CAIRO- The United States expressed alarm that its proteges in the Egyptian army were abusing hopes for democracy by ordering more military rule just as the Muslim Brotherhood was claiming victory in the country’s first free presidential election.
The Islamists’ self-assurance was contested by the other candidate in the run-off race, a former general who was prime minister when Hosni Mubarak was ousted last year by an army anxious to save itself from the revolution in the streets.
But there was still no result from the two-day poll, although independent officials privately spoke of a likely win for Islamist Mohamed Morsy over military man Ahmed Shafik.
Yet whatever the outcome – and one electoral supervisor said it might not be announced until Thursday – the new president was shorn in advance of much of his power by a decree issued by the ruling Supreme Council of the Armed Forces (SCAF) just as polling stations closed and two days after it had dissolved a new, Islamist-led parliament.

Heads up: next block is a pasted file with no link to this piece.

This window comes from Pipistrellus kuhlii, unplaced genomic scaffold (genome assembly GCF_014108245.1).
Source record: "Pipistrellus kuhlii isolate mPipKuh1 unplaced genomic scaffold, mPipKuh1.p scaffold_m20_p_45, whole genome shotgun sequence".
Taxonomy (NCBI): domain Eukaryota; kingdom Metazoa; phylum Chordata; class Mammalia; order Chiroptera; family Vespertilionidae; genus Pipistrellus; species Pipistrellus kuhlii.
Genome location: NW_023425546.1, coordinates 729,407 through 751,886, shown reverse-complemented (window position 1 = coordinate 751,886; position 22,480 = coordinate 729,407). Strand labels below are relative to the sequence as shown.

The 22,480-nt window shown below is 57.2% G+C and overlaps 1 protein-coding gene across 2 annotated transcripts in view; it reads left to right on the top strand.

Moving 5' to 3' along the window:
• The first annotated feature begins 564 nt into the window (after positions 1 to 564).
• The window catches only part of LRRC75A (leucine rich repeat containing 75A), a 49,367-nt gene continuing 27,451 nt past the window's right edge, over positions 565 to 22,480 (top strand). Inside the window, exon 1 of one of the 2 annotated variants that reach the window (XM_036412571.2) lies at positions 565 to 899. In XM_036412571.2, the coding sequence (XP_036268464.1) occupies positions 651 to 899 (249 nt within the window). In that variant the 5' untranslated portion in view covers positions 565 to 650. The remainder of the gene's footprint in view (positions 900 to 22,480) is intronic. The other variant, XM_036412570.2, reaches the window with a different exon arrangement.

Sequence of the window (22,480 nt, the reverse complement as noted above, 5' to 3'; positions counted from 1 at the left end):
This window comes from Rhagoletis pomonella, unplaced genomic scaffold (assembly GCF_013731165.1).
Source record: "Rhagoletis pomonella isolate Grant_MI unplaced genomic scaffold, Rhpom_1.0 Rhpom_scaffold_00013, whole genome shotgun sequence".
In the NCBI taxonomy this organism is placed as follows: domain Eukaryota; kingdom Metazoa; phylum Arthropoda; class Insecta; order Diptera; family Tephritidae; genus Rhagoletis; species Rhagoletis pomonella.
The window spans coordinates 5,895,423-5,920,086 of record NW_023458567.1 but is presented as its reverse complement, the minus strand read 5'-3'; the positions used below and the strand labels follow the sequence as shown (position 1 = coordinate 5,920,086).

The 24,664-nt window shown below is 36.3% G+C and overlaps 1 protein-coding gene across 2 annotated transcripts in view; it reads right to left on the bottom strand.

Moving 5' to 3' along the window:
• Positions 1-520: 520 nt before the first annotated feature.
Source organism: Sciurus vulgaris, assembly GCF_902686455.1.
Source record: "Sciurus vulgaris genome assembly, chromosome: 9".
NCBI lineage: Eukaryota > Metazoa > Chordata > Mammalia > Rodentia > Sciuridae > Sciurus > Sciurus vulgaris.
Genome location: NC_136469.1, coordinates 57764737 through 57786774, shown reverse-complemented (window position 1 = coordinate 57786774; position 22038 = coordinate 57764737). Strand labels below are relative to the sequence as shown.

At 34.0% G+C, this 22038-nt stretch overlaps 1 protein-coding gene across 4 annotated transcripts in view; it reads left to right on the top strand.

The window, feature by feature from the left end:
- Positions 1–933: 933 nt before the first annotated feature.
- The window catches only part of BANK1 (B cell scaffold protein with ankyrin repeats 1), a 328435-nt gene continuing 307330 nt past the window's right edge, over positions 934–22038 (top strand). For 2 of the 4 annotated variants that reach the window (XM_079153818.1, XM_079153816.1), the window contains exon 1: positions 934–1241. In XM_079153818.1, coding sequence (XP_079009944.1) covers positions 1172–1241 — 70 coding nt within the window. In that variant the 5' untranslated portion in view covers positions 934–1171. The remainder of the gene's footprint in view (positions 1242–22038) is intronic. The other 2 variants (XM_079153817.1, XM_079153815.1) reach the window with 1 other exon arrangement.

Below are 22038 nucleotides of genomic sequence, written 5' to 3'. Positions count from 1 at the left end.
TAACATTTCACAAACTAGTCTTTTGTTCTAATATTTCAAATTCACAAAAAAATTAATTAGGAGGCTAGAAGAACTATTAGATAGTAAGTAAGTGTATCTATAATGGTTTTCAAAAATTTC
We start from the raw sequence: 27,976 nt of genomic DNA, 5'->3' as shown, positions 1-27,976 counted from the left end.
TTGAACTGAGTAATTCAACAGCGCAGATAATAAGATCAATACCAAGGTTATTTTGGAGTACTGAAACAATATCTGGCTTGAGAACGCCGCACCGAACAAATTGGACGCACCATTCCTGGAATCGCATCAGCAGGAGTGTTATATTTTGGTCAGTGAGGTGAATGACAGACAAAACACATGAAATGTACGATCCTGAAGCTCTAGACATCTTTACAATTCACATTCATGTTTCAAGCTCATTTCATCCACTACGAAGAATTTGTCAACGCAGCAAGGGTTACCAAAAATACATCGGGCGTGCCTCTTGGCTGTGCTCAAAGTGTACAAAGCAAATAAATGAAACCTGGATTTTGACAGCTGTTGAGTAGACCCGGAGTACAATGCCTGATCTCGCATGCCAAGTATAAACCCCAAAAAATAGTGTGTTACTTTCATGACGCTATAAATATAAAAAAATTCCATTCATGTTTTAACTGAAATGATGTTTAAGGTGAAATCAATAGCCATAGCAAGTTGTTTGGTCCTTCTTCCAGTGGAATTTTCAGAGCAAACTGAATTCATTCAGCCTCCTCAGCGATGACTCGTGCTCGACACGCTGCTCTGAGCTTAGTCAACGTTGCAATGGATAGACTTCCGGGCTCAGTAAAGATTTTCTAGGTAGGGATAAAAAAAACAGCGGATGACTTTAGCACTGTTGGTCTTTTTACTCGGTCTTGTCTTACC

In protest, the liberal urban youth movements which were in the vanguard of protests at Cairo’s Tahrir Square 16 months ago, as well as the Brotherhood and other supporters of the uprising, plan a major demonstration there later on Tuesday.
“This decree just makes plain the hegemony of SCAF,” said Khaled Ali, a liberal lawyer eliminated in the first round of voting. “This decree strips the president of the powers he was elected to have and gives those to the military council.”
The constitutional declaration, one more twist in Egypt’s halting progress toward democracy since the Arab Spring, effectively means that a July 1 deadline promised for a handover to civilian rule has been reduced to semantics, since the new civilian president looks to be very close to powerless.